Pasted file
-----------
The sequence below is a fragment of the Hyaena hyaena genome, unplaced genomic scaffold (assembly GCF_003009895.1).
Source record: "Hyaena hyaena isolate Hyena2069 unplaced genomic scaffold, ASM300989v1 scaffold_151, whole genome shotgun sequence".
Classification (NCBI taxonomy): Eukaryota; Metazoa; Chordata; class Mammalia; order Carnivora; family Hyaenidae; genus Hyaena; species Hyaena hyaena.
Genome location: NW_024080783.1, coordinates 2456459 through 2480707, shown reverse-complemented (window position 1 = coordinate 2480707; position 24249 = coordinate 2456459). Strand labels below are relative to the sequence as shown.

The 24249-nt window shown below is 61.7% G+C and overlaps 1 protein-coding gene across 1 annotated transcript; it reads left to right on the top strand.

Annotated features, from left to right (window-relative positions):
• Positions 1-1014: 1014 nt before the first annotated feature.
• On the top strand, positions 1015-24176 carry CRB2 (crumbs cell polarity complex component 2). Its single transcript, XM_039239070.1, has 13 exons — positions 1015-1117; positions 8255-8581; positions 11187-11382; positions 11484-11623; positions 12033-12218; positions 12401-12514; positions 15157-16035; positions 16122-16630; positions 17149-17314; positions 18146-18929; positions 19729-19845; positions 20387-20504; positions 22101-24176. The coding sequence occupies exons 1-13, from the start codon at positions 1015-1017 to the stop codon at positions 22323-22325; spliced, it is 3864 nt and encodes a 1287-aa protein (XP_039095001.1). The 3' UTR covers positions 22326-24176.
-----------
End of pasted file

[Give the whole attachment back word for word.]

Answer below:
The sequence below is a fragment of the Hyaena hyaena genome, unplaced genomic scaffold (assembly GCF_003009895.1).
Source record: "Hyaena hyaena isolate Hyena2069 unplaced genomic scaffold, ASM300989v1 scaffold_151, whole genome shotgun sequence".
Classification (NCBI taxonomy): Eukaryota; Metazoa; Chordata; class Mammalia; order Carnivora; family Hyaenidae; genus Hyaena; species Hyaena hyaena.
Genome location: NW_024080783.1, coordinates 2456459 through 2480707, shown reverse-complemented (window position 1 = coordinate 2480707; position 24249 = coordinate 2456459). Strand labels below are relative to the sequence as shown.

The 24249-nt window shown below is 61.7% G+C and overlaps 1 protein-coding gene across 1 annotated transcript; it reads left to right on the top strand.

Annotated features, from left to right (window-relative positions):
• Positions 1-1014: 1014 nt before the first annotated feature.
• On the top strand, positions 1015-24176 carry CRB2 (crumbs cell polarity complex component 2). Its single transcript, XM_039239070.1, has 13 exons — positions 1015-1117; positions 8255-8581; positions 11187-11382; positions 11484-11623; positions 12033-12218; positions 12401-12514; positions 15157-16035; positions 16122-16630; positions 17149-17314; positions 18146-18929; positions 19729-19845; positions 20387-20504; positions 22101-24176. The coding sequence occupies exons 1-13, from the start codon at positions 1015-1017 to the stop codon at positions 22323-22325; spliced, it is 3864 nt and encodes a 1287-aa protein (XP_039095001.1). The 3' UTR covers positions 22326-24176.